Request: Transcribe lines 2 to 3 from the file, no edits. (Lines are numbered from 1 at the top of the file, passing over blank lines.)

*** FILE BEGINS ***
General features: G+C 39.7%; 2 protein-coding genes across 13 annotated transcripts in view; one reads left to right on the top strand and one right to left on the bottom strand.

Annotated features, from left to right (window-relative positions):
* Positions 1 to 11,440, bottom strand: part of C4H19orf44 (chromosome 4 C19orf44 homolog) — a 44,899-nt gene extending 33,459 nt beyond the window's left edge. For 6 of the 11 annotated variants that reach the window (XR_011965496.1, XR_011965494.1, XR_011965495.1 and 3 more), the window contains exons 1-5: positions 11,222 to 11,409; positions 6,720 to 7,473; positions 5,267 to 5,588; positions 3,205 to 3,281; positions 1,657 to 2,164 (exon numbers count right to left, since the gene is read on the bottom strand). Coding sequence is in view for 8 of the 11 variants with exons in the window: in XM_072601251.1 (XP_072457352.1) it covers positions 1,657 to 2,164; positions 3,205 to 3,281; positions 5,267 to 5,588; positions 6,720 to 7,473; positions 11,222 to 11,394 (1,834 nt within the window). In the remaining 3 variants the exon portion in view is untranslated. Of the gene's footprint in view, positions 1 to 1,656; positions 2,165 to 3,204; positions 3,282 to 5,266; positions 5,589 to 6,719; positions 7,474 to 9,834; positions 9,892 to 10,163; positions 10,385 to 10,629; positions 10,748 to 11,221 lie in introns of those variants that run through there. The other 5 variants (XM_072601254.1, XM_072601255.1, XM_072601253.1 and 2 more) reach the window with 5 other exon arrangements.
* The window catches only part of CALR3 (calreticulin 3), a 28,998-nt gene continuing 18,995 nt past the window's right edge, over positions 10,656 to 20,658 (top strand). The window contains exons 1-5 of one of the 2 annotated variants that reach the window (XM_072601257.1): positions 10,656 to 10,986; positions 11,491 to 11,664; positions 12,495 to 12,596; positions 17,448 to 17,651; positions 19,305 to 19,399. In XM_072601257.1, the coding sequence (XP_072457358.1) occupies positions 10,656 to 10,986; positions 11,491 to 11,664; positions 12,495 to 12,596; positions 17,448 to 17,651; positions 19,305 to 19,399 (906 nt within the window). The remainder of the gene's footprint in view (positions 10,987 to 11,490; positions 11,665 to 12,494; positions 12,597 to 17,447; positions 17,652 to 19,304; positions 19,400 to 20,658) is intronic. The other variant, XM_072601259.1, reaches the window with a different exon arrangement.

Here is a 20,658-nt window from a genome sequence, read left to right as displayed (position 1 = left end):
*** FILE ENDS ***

Annotated features, from left to right (window-relative positions):
* Positions 1 to 11,440, bottom strand: part of C4H19orf44 (chromosome 4 C19orf44 homolog) — a 44,899-nt gene extending 33,459 nt beyond the window's left edge. For 6 of the 11 annotated variants that reach the window (XR_011965496.1, XR_011965494.1, XR_011965495.1 and 3 more), the window contains exons 1-5: positions 11,222 to 11,409; positions 6,720 to 7,473; positions 5,267 to 5,588; positions 3,205 to 3,281; positions 1,657 to 2,164 (exon numbers count right to left, since the gene is read on the bottom strand). Coding sequence is in view for 8 of the 11 variants with exons in the window: in XM_072601251.1 (XP_072457352.1) it covers positions 1,657 to 2,164; positions 3,205 to 3,281; positions 5,267 to 5,588; positions 6,720 to 7,473; positions 11,222 to 11,394 (1,834 nt within the window). In the remaining 3 variants the exon portion in view is untranslated. Of the gene's footprint in view, positions 1 to 1,656; positions 2,165 to 3,204; positions 3,282 to 5,266; positions 5,589 to 6,719; positions 7,474 to 9,834; positions 9,892 to 10,163; positions 10,385 to 10,629; positions 10,748 to 11,221 lie in introns of those variants that run through there. The other 5 variants (XM_072601254.1, XM_072601255.1, XM_072601253.1 and 2 more) reach the window with 5 other exon arrangements.